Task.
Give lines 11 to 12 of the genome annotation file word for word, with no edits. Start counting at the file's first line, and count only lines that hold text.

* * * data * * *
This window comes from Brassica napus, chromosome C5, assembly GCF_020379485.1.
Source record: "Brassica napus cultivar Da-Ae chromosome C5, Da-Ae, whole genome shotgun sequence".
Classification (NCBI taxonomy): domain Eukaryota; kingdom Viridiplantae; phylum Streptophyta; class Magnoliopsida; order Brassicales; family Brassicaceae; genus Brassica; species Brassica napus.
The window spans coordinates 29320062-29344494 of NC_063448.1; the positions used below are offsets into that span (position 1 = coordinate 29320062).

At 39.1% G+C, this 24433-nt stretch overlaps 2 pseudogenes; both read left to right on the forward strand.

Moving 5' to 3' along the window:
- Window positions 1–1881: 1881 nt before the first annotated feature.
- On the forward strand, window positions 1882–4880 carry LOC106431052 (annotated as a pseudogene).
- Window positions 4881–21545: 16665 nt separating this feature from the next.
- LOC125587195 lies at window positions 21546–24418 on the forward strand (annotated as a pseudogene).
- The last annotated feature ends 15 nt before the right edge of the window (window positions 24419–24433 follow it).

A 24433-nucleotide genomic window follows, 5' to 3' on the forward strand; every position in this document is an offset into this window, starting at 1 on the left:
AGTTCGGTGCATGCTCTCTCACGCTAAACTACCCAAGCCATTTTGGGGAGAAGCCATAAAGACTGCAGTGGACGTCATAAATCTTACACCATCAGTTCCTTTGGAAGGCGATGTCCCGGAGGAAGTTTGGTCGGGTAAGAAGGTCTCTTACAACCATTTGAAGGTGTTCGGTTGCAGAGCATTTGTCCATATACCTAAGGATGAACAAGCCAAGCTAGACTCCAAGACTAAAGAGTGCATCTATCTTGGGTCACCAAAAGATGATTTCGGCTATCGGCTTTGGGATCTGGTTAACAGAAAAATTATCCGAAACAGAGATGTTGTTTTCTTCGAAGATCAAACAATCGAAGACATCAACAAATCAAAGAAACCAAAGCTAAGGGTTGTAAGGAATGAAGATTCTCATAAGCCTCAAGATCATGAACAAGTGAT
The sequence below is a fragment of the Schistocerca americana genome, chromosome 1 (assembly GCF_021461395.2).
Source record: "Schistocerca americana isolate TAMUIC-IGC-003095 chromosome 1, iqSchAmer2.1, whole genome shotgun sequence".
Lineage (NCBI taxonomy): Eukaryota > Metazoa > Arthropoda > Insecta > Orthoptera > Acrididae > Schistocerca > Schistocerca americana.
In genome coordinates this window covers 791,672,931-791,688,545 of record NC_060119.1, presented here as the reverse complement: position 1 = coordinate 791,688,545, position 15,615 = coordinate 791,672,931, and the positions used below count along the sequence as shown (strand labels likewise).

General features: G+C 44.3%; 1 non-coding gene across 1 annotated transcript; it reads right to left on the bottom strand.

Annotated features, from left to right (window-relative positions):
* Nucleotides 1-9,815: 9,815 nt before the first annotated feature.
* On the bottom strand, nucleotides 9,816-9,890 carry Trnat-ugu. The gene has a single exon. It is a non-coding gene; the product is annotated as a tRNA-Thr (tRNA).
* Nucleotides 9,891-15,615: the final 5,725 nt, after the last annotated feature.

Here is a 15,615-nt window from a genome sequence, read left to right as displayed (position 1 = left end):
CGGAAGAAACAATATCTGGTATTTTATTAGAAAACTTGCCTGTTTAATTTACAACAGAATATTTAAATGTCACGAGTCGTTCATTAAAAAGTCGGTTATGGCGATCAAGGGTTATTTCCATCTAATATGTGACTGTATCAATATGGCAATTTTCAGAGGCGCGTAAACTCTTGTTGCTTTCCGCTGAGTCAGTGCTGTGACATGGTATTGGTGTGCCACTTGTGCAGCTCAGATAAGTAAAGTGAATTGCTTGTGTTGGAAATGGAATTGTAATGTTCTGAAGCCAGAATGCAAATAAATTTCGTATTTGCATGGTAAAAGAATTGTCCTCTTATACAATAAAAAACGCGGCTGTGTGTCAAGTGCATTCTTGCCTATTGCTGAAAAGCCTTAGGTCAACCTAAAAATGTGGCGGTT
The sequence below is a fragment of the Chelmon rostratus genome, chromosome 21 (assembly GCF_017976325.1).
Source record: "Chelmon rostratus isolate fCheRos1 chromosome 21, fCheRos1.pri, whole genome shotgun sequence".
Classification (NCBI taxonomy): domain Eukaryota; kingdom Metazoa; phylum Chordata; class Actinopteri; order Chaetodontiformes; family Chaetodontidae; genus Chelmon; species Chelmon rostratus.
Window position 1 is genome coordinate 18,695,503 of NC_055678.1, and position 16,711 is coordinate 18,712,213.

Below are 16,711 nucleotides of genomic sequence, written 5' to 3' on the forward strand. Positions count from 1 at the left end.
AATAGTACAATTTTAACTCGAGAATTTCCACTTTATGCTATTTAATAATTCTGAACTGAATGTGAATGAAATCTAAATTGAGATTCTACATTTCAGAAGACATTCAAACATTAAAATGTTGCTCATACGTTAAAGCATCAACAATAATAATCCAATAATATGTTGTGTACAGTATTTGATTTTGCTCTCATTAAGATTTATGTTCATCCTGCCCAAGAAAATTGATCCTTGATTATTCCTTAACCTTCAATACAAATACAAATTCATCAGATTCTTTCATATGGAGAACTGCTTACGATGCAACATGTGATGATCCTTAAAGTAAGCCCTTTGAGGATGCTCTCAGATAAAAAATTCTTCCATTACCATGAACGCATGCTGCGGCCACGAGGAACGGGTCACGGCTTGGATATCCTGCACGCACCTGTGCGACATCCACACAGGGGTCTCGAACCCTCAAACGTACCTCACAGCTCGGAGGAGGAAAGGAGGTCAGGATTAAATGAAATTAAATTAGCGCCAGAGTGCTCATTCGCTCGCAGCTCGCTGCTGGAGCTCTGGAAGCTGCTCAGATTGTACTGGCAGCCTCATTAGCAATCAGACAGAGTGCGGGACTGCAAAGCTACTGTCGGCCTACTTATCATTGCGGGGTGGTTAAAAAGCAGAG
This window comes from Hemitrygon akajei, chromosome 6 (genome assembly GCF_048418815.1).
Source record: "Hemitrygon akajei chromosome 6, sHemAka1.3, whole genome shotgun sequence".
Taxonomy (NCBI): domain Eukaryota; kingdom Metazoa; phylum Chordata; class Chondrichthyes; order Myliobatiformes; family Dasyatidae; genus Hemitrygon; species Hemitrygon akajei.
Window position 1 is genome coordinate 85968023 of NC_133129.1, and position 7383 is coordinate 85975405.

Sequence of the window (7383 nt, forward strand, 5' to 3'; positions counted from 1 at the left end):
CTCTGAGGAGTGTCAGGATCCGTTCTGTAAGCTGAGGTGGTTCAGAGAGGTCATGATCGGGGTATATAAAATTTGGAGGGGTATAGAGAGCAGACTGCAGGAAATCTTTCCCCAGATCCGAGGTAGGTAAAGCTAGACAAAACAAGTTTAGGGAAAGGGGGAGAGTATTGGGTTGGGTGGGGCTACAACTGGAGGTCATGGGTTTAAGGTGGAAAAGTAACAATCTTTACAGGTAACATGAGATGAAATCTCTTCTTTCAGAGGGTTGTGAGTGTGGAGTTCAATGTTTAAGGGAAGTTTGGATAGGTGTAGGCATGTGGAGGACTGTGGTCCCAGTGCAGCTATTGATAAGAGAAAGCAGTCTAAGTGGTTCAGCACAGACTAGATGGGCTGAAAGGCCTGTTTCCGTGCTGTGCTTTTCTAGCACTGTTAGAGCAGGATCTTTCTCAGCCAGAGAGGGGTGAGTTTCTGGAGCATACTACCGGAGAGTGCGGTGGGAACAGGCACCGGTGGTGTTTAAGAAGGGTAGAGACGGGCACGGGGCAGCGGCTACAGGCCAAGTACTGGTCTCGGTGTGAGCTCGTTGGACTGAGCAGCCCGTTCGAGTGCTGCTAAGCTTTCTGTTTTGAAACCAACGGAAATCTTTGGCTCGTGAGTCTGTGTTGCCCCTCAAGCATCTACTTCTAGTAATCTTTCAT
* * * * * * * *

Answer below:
- The last annotated feature ends 15 nt before the right edge of the window (window positions 24419–24433 follow it).

A 24433-nucleotide genomic window follows, 5' to 3' on the forward strand; every position in this document is an offset into this window, starting at 1 on the left: